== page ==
Written by Right Side News
Jeff Clark, editor of the Big Gold newsletter, told The Daily Crux in an interview that the rally in silver will likely continue in upcoming years. Three main factors are contributing to silver's strength.
Clark observed that the current rally is unique. Starting at a price of US$8.80 per ounce, the price of the white metal has almost quadrupled in less than three years. In the past twelve months alone the price has doubled. Three main factors are lasting price drivers – industrial demand, investor demand and supply bottlenecks. Industrial demand for silver is much higher than that for gold; moreover, demand for silver among industrial consumers is continually climbing in spite of decelerating economic growth, since the precious metal is used in more and more industrial and technological applications due to its unique features.
Secondly, investment demand from capital markets and private investors continues to grow. Demand for sector ETFs remains strong, and demand for physical metal even stronger. The U.S. Mint sold more Silver Eagle coins in the month of January than in any month since the coin series was launched in 1986. But despite these record sales, most Americans have not yet invested in precious metals, in spite of all the political and economic occurrences of the last few years. In contrast, China's net silver imports almost quadrupled in 2010. With inflation rising across Asia, many investors there are increasingly concerned with protecting their savings. Rising demand from investors around the world will likely turn out to be another force pushing the price higher.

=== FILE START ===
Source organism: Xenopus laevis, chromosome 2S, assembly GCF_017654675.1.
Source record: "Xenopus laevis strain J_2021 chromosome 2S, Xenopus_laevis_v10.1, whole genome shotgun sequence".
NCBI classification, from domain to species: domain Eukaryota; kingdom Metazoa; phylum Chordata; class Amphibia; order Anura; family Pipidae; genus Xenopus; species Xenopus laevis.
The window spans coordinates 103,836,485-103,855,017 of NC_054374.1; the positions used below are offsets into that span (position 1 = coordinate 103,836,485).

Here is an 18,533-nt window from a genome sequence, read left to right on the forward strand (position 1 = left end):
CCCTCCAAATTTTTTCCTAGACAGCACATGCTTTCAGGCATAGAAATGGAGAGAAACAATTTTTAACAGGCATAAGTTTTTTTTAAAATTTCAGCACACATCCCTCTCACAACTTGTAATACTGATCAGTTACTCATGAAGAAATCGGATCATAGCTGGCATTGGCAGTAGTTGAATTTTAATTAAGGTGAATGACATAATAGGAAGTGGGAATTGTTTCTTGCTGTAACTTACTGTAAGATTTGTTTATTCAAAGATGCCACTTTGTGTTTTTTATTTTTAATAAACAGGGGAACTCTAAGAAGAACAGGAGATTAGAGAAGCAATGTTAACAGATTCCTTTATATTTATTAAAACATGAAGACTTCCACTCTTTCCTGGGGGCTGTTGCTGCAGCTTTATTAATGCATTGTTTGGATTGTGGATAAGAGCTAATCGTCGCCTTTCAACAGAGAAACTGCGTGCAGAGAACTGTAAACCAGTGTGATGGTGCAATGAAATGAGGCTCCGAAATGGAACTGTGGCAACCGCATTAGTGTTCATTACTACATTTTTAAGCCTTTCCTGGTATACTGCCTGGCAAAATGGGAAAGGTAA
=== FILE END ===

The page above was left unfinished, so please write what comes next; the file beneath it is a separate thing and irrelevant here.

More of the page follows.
Thirdly, the market suffers from a supply bottleneck. Estimates assume that global silver demand will amount to more than 890 million ounces this year, while worldwide silver production is now only about 720 million ounces, meaning a huge supply gap. In 2008, at the culmination point of the financial crisis and in the course of the big silver run, supply bottlenecks had already occurred, and since then silver producers have struggled to keep pace with exploding demand. Even though mints around the world are aware of and making preparations for growing demand, supply problems are slowing deliveries to customers. The U.S. Mint has had delivery problems with certain product types during the last three to four months.
Nevertheless, no buying mania has occurred in precious metals markets so far. The silver ETF SLV has not yet become the darling of fund managers around the world, and shares from silver producers like Silver Wheaton or Pan American Silver remain largely unknown among the general public – another reason why Clark expects a continuation of the precious metals rally. The share prices of gold and silver producers as well as the price development of the metals themselves show huge upward potential. When the culmination point of mass hysteria is reached, an end of the precious metals' rally had to be expected, Clark added. Giving a comparison to the silver price development in the 1970s, he noted that the silver price could gain another 500 per cent from its current level, giving a best-case price target of about US$160 per ounce.